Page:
>>JOHN: This is John Kohler with growingyourgreens.com,
here in my front yard garden I have a good friend here
with me today and is what I consider an expert on rock dust and growing in minerals.
>>DON: Would you stop that? [laughs]
>>JOHN: Don’t breathe the rock dust, you want to always wear a mask because it is fine
particles and it could clog up your lungs.>>DON: Right… Sure. Very fine rock dust.
>>JOHN: Don’t breathe it in that’s one thing but guys we’re going to talk on todays show
more about rock dust, with Don we’re going to learn why we should
use rock dust and what the benefits are of using rock dust and
more importantly how to apply the rock dust, take it away Don. What are the benefits of
using rock dust? I mean I have vibrant plants but you’ve done
a lot of trials and testing and 30 years you’ve been doing this.
>>DON: Vibrant people that’s another benefit. [laughs]
>>JOHN: So what’s the benefits of using the rock dust in the soil for the plants, and
for us for that matter?>>DON: Well the benefits are they have all
the nutrients they need to grow and thrive and fulfill their genetic
potential, it’s true with every organism that’s depending on the soil fertility and the plants
that grow there which is all life that lives on the land,
even the sea life depends on the minerals and the chain of life there
starting with minerals and microorganisms in the oceans so it’s basically the same kind
of environment making sure all the microbes have all that they need
their job on the Earth if you want to call it that.
Their genetic potential, their destiny whatever you want to call it. To do their job and then
the plants will thrive the benefits to the plant so they
can be healthier, they can produce more, they can produce more seeds,
that produce more plants, that’s what they’re trying to do generally is to fruit and produce
seeds and propagate themselves, spread and replenish
the Earth. We can help them obviously by making sure
the soil is rich and fertile and has all the minerals, enough organic
matter to feed the microbes, the organic matter they need theres not many microbes that live
exclusively on minerals. Most of them use minerals and organic rock
minerals plus the organic compounds and soil that we provide through compost
and molching and the natural decay of plants and plant matter also animal matter as well.
The benefits, the health benefits – every kind of health benefit imaginable, mental,
physical, spiritual, health. It’s largely dependent on food, nutrition
and starting with the foundation what is foundation everyone?
I think we all know by now.>>JOHN: Soil!
>>DON: I’ll go along with that. [laughs]
So we think of a better system and move everything out the soil and the hydroponic systems.
[laughs] Basically that are growing from soil, yes
that works. Give it its full chance to show us, show us what it can do.
>>JOHN: We are the soil.>>DON: We can show it what we can do.
>>JOHN: The biggest question a lot of my viewers have, like I get so often, how much
rock dust do I use and can I burrow my plants by putting rock dust on?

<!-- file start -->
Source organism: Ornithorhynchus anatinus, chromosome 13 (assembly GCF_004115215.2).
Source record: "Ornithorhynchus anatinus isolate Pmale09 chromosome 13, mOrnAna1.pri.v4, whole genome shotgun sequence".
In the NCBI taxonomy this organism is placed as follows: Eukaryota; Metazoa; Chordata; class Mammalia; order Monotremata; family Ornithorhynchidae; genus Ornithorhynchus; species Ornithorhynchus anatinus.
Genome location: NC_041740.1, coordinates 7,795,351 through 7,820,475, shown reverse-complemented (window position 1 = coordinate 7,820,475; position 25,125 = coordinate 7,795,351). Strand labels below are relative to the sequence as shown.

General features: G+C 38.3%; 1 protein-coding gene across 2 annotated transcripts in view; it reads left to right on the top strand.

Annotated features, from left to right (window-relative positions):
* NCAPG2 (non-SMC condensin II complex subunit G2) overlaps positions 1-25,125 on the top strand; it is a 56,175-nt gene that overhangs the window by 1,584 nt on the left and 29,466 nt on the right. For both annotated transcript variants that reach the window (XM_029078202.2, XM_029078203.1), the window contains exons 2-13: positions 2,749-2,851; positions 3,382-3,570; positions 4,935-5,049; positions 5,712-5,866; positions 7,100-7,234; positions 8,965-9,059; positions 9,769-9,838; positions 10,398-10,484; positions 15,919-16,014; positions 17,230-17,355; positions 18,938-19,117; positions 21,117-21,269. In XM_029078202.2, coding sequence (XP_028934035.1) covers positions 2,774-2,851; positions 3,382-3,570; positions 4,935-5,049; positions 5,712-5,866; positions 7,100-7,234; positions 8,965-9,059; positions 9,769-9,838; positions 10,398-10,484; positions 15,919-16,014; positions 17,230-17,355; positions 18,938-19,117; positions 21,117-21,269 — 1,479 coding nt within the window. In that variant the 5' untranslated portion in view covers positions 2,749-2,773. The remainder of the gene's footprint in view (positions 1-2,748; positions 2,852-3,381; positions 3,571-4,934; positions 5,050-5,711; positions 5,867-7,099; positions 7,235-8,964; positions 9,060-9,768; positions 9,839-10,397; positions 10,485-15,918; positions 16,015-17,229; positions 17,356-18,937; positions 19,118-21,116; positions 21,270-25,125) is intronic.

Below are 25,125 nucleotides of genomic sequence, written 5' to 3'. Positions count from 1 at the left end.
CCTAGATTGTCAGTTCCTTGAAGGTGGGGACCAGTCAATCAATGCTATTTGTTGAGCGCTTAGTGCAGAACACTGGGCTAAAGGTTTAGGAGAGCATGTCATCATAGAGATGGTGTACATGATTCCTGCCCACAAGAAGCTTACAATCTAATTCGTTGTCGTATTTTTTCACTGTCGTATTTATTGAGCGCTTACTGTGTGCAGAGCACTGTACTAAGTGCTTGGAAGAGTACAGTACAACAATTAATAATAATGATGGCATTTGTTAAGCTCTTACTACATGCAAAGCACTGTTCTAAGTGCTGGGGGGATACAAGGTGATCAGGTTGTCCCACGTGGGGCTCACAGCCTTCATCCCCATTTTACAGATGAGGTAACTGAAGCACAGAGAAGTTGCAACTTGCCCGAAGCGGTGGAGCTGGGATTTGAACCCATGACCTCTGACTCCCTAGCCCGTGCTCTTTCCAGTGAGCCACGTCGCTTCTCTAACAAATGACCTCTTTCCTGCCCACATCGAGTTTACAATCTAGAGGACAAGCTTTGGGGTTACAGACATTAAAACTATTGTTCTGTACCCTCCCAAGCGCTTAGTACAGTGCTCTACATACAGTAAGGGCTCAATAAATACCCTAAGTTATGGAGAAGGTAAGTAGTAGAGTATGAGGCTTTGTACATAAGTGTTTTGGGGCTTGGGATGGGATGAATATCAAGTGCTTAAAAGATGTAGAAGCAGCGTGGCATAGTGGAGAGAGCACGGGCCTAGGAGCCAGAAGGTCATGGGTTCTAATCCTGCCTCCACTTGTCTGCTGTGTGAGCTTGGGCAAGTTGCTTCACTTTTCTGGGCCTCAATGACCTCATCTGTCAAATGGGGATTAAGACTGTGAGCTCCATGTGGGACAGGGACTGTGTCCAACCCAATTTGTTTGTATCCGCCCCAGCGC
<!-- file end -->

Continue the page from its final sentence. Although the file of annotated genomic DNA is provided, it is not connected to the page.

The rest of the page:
>>DON: We’ve been through all this. [laughs]
>>JOHN: I know, but my viewers haven’t. [laughs]
>>DON: I like to say that to each other. What was the question?
>>JOHN: You’re watching stuff.>>DON: How much, Steph and Reve out there,
we have to give credit to Steph and Reve from Mowie who first said
we’ve been through all this. He’s very patient though.
So anyway, how much I recommend, usually about a pound per square foot of soil, pound of
rock powder as an initial generous free mineralization. If it’s very fine you can add less it’s quite
a bit on the acreage, on the acre scale it’s like 20 times per acre
and most farmers might see that as too much or too expensive for some so they might want
to do less, if it’s finally ground material like these,
a quarter pound per square foot on a large scale which is 5 tonnes per acre,
would probably give very good first results. Complimenting other organic practices and
just general good soil and Earth care. I encourage a pound per square foot if it’s
possible as an initial re-mineralization for soils that have never had rock dust.
Yours that have been generously re-mineralised and you’re cropping every year you want to
probably give that, at least enough to replenish what you’re borrowing
back from the soil. Of course you’re composting whilst trying
to recycle things back to the soil, once you get the soil up to
a high level then the maintenance amount would probably be at least a generous sprinkling
before you plant another crop. But again quarter of a pound per square foot
as a maintenance dust might be a good guideline. Everyone can tap into their own gardeners
intuition, observe their soils and their garden and their farm and
try to discern what makes sense in their particular unique situation.
>>JOHN: So another question I get is, John I’m using like granite dust or marble dust
and I’m doing good, that’s rock dust right? Hey Don, is marble
dust or granite dust the same as gravel dust or rock dust?
What is better, are they all good?>>DON: Actually gravel dust has been confused
with granite dust for many years, because granite dust,
some granite dusts have been commercially on the markets since the 1950s I think, starting
with HYPROTIGHT out of Georgia in the 50s. It seemed to work pretty well, high in some
minerals like potassium but not generally granites being a single
type of rock, don’t have the full spectrum of minerals you would find in a mixed gravel
where you may have 10 or 20 different types of rocks, often you’ll
see in gravels like river gravels circulation gravels too.
Theres all kinds of different colors and types of rocks there and if you grind them all together
and mix them, it’s sort of the difference between just trying
to live on apples alone for granite dust and having
a big bowl of 20 kinds of fruit and living on that, 10 fruits 10 vegetables, whatever
else you might eat. Marble dust when you finish your granite dust,
you might want to use that or use it as part of a mixture of other
types of rocks if you only have access to granite dust like some parts of the world
are pretty granitic and you may only have access to that.
But most areas you can get a mixture of different types like gravel dust and broad mixtures
of rocks that should ensure the full spectrum of biologically essential
minerals which we’re looking to put in the soil and have
in the foods and have going into our bodies and brains, so they will function most optimally.
With marble dust, I’ve heard of people using that in Nepah and they’re getting counter
productive results. It seemed that peed plaque grows somehow or